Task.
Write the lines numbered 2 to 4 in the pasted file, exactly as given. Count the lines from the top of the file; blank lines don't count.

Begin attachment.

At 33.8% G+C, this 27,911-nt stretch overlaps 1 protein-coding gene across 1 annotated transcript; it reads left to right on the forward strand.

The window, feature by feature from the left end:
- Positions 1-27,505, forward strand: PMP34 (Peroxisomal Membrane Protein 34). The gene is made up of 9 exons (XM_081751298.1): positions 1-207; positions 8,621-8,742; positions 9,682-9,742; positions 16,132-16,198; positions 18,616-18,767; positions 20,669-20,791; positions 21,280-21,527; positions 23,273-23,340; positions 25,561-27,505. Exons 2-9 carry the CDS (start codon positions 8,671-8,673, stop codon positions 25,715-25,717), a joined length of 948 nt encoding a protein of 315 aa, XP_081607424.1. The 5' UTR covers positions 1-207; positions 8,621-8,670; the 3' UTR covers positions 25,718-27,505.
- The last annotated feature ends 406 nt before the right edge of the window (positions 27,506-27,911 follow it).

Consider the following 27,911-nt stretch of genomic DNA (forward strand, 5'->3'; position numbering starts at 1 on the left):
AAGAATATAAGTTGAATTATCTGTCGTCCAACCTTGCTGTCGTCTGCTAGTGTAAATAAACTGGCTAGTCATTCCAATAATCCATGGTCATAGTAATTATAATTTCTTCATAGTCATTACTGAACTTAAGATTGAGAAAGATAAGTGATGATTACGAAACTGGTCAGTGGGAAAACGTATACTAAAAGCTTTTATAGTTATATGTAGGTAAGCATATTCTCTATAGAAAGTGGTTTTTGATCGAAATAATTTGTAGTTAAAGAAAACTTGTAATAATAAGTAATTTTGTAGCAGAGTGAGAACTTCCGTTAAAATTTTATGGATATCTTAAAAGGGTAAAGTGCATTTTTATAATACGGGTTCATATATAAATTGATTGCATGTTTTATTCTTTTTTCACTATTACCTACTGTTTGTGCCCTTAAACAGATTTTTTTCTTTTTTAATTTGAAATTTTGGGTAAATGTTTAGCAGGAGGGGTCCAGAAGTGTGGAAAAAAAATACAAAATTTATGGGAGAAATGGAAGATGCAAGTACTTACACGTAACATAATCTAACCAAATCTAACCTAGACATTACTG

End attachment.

The window, feature by feature from the left end:
- Positions 1-27,505, forward strand: PMP34 (Peroxisomal Membrane Protein 34). The gene is made up of 9 exons (XM_081751298.1): positions 1-207; positions 8,621-8,742; positions 9,682-9,742; positions 16,132-16,198; positions 18,616-18,767; positions 20,669-20,791; positions 21,280-21,527; positions 23,273-23,340; positions 25,561-27,505. Exons 2-9 carry the CDS (start codon positions 8,671-8,673, stop codon positions 25,715-25,717), a joined length of 948 nt encoding a protein of 315 aa, XP_081607424.1. The 5' UTR covers positions 1-207; positions 8,621-8,670; the 3' UTR covers positions 25,718-27,505.
- The last annotated feature ends 406 nt before the right edge of the window (positions 27,506-27,911 follow it).